Captain's Log: Stardate 10266.1
With the Labor Day weekend approaching fast, the crew of the Enterprise stepped aboard last night for the first of the final three Wednesday Night Races this season. As we approached by shuttlecraft, Lt. Ellen checked the WindAlert readings for the Kings Point weather buoy, just a couple miles away from our starting area.

North-Northeasterly. Could be chilly tonight.

Two. Gusts to Five. Could be sucky tonight.

Once aboard, we saw the limited breeze clock to Northeast, then East, then East-Southeast. Now, I didn't do very well in calculus or statistics in college (By the way, I majored in Communications, not Astrodynamics and Temporal Sciences as you may have thought), but I'm pretty sure I saw a pattern there.

Once we reached the starting area, seeing as we haven't really raced in almost a month, I felt it was a good time to reacquaint the crew with the finer dynamics of yacht racing:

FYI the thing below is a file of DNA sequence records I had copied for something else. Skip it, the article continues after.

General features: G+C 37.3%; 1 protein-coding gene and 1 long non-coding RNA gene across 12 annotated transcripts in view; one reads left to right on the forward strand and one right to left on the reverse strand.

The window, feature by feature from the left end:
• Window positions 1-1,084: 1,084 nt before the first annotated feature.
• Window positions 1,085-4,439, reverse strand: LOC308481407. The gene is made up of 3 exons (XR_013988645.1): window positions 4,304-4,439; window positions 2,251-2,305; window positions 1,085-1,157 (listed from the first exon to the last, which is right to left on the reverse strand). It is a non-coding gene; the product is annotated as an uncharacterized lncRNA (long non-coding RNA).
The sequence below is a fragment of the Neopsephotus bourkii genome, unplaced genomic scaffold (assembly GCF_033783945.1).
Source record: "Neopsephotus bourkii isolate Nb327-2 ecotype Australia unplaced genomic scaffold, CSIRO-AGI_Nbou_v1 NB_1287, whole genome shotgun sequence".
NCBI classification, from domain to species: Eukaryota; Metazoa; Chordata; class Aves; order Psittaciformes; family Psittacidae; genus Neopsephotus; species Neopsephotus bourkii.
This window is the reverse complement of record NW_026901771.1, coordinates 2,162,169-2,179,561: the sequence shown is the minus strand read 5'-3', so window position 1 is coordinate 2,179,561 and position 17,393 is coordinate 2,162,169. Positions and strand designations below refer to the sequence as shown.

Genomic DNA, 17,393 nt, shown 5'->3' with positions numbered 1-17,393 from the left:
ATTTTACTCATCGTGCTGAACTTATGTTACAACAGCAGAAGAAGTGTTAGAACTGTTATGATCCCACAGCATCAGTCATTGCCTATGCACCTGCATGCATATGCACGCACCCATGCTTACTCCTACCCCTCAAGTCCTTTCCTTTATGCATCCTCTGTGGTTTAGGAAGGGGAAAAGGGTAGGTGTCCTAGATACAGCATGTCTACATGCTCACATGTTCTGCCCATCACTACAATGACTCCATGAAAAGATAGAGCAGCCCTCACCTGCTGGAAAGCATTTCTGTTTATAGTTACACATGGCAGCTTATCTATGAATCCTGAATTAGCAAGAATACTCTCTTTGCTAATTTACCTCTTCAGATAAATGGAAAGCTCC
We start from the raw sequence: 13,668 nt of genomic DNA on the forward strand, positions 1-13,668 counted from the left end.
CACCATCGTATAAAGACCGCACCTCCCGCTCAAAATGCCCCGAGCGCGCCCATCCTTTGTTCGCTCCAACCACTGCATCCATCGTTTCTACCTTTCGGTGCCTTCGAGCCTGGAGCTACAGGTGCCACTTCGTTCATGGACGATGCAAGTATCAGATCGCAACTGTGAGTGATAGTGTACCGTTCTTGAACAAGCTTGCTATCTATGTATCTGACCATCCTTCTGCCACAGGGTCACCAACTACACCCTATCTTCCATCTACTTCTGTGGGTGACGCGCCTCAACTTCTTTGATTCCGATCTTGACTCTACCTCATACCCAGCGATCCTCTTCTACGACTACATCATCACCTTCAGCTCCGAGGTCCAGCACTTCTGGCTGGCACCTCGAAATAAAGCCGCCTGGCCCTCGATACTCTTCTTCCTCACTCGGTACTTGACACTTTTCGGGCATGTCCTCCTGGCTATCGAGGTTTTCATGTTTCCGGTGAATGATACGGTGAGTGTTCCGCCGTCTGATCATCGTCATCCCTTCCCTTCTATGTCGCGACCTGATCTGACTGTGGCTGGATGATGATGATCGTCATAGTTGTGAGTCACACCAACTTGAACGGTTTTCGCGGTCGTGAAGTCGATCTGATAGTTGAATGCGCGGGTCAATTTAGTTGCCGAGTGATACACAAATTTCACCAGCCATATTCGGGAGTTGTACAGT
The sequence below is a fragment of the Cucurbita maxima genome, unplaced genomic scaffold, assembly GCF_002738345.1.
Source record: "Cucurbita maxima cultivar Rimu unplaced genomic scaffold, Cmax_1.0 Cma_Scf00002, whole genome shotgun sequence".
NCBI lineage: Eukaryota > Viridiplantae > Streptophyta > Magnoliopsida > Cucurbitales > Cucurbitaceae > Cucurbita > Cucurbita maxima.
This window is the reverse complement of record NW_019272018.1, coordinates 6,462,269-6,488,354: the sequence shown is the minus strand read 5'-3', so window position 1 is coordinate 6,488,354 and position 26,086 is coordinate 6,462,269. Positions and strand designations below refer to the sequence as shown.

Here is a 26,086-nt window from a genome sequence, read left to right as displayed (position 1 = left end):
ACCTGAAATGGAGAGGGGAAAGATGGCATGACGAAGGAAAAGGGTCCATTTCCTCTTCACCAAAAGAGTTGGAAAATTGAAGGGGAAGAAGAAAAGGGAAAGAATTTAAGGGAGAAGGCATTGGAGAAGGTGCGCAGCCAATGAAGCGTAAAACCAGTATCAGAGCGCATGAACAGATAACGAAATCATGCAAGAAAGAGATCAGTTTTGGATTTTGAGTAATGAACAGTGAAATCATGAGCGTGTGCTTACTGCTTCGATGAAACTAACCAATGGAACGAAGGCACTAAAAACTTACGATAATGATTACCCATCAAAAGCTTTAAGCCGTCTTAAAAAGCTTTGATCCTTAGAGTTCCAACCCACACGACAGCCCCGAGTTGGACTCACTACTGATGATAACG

"Everyone," I said, "this thing we are on is the boat. The boat." I then paused to make sure everyone understood. "The white things up here are sails. Sails."

I think they were getting it. Now for the tough part: "We use these, the sails, to make this, the boat, go as fast as possible. Any questions?"

Lt. Kurt asked how long we were going to be out tonight. I reminded him of the previous instruction and that the answer partially depended on him.

Back to the race: The Race Commitee, led by PRO Eben and the team from Zoetrope, saw no wind direction trend, rushed to get us started, and sent us off on a course to the edge of Manhasset Bay. A quarter way up the first leg and the wind shifted, giving the fleet a parade reach course both ways in deadly light air.

Maybe we should have set the chute on the first leg, but I doubt it would have done much for our position overall.

There were three exciting moments, though. The first was a mark-rounding collision between Falcon and Excalibur, but unfortunately it was nothing close to the Thin Man / Chaika collision a few weeks earlier. The second was when Crewman Caeser, during a whopping 5-degree heel, started to slide off the leeward rail and almost became a tasty meal for the bluefish in Western Long Island Sound. His new nickname: Chum.

The final exciting moment was feeling the Enterprise accelerate to Warp 6.8 -- Unfortunately this was after the race was over and the engine went into gear.

Let's hope there's some real breeze for the final two races. Would be nice to the Enterprise in her glory again.